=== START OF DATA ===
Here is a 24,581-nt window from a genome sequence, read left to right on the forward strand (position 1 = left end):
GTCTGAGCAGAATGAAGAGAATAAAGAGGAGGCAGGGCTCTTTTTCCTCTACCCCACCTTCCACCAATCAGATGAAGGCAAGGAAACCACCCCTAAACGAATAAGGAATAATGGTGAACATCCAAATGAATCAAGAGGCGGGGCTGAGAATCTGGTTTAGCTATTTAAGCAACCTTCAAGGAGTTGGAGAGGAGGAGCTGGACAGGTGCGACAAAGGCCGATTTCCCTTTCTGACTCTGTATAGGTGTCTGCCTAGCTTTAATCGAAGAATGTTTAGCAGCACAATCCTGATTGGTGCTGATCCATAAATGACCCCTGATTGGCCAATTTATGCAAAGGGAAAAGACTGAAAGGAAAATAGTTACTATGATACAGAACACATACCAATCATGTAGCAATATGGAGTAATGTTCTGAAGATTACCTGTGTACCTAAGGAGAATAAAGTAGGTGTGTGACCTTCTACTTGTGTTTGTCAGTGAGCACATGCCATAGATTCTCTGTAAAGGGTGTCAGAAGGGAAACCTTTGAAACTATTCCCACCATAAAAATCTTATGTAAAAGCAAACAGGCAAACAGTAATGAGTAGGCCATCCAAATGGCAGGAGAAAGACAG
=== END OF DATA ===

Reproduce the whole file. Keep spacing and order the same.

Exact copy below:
Here is a 24,581-nt window from a genome sequence, read left to right on the forward strand (position 1 = left end):
GTCTGAGCAGAATGAAGAGAATAAAGAGGAGGCAGGGCTCTTTTTCCTCTACCCCACCTTCCACCAATCAGATGAAGGCAAGGAAACCACCCCTAAACGAATAAGGAATAATGGTGAACATCCAAATGAATCAAGAGGCGGGGCTGAGAATCTGGTTTAGCTATTTAAGCAACCTTCAAGGAGTTGGAGAGGAGGAGCTGGACAGGTGCGACAAAGGCCGATTTCCCTTTCTGACTCTGTATAGGTGTCTGCCTAGCTTTAATCGAAGAATGTTTAGCAGCACAATCCTGATTGGTGCTGATCCATAAATGACCCCTGATTGGCCAATTTATGCAAAGGGAAAAGACTGAAAGGAAAATAGTTACTATGATACAGAACACATACCAATCATGTAGCAATATGGAGTAATGTTCTGAAGATTACCTGTGTACCTAAGGAGAATAAAGTAGGTGTGTGACCTTCTACTTGTGTTTGTCAGTGAGCACATGCCATAGATTCTCTGTAAAGGGTGTCAGAAGGGAAACCTTTGAAACTATTCCCACCATAAAAATCTTATGTAAAAGCAAACAGGCAAACAGTAATGAGTAGGCCATCCAAATGGCAGGAGAAAGACAG